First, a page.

This website covers topics on knowledge management, personal effectiveness, theory of constraints, amongst other topics. Opinions expressed here are strictly those of the owner, Jack Vinson, and those of the commenters.

Improve performance of the system, not the figures

A colleague forwarded a copy of this December 2006 article from Manufacturing Engineering, Manage a Living system, Not a Ledger by H. Thomas Johnson.  It is a great discussion of why traditional financial measures, while required for accounting reporting, are terrible for internal decision making.  This internal use assumes a simple, linear system, when that hasn't been true about companies for decades.  Saving $1 in department X almost never translates to an overall savings - it might even lead to higher costs overall.  This article argues that the focus is all wrong. 

No company that talks about improving performance can know what it is doing if its primary window on results is financial information and not system principles.

Long-term improvement of the system should ideally result in improved financial performance.  But to use standard financial measures to measure the incremental improvements drives the wrong view on the system.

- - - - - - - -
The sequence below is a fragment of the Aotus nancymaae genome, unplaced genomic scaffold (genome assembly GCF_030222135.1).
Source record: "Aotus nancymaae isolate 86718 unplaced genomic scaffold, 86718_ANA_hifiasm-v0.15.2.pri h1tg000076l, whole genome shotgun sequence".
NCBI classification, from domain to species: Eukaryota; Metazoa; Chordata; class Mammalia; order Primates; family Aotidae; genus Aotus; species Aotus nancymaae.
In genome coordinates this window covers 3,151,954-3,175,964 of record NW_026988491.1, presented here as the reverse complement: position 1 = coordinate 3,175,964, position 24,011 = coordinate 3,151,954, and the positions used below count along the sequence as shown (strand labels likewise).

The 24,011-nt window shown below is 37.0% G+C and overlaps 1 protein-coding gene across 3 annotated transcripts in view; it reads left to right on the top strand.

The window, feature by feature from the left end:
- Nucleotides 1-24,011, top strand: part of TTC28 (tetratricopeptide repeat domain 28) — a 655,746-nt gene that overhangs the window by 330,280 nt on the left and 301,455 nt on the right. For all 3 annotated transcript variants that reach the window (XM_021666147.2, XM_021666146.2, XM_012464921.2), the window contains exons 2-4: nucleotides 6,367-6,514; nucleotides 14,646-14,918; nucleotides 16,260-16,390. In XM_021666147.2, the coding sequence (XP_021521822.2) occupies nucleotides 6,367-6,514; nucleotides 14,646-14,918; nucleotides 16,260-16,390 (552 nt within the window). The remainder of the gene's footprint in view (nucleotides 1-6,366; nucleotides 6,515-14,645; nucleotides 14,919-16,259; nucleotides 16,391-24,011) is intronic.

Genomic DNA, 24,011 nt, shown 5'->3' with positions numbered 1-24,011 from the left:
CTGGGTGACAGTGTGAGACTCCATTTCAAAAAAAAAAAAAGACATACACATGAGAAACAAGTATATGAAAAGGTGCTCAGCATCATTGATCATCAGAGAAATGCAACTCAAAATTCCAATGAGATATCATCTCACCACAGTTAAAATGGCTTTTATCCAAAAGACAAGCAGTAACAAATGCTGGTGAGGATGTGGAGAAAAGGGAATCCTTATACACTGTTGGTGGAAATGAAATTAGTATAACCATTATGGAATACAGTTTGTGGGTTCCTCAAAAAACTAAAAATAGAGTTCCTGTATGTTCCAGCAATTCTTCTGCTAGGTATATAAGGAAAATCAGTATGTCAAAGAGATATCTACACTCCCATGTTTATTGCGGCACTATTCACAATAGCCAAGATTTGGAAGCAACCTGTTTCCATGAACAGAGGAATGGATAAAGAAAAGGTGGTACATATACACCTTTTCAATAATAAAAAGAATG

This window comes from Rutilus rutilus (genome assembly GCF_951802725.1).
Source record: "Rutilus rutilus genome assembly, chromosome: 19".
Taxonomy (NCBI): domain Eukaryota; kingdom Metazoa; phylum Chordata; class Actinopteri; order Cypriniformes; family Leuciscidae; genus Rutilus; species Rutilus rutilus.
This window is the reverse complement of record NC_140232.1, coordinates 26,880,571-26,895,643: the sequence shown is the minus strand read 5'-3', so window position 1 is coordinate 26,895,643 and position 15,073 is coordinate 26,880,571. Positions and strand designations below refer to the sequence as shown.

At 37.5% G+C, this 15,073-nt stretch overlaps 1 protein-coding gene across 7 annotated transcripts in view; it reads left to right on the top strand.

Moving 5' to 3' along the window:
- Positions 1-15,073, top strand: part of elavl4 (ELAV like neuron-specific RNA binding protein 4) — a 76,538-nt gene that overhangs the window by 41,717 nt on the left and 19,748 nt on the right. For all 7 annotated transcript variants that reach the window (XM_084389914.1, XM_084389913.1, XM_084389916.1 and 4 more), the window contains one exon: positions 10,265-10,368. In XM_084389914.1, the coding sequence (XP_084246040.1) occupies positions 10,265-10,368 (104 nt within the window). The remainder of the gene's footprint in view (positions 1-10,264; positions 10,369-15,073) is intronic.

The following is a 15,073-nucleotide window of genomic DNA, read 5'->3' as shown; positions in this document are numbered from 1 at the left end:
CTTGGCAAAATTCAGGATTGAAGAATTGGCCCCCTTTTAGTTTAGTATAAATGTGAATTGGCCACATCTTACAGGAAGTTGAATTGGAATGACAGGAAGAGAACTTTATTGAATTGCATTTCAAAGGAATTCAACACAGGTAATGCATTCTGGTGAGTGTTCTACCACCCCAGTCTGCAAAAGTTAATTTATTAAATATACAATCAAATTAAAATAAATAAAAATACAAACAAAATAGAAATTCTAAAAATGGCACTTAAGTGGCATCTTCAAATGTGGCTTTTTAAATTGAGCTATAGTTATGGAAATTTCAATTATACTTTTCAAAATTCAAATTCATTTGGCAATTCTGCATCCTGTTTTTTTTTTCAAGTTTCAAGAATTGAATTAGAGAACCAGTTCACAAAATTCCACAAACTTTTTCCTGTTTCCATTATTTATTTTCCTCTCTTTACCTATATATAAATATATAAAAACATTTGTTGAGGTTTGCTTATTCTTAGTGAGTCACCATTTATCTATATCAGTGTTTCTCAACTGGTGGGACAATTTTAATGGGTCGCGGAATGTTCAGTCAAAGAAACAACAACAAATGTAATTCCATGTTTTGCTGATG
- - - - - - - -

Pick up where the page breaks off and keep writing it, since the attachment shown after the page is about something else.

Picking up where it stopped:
But all is not lost either.  Systems thinking shows a way to think about the entire system with an aim towards improving the overall goal.  What is the overall goal?  (Is it really just "make money now and in the future"?)  What is the system?  It certainly isn't the NC-10 machine out on the shop floor, nor is it the manufacturing plant by itself.  There are other plants, sales and marketing, even the larger ecosystem in which the organization operates, etc.

What are some ways to measure and guide improvements, if the traditional metrics don't work?  I've thought that any effort should be gauged against how that effort helps the system: can you get more flow through the system?  does the system respond faster?  Of course, this also means that you can describe the system.

As this article was from 2006, I fully expected to find a number of other pieces that reference it.  And there are.

Excess capacity is a good thing

This is where KM goes now: collective knowledge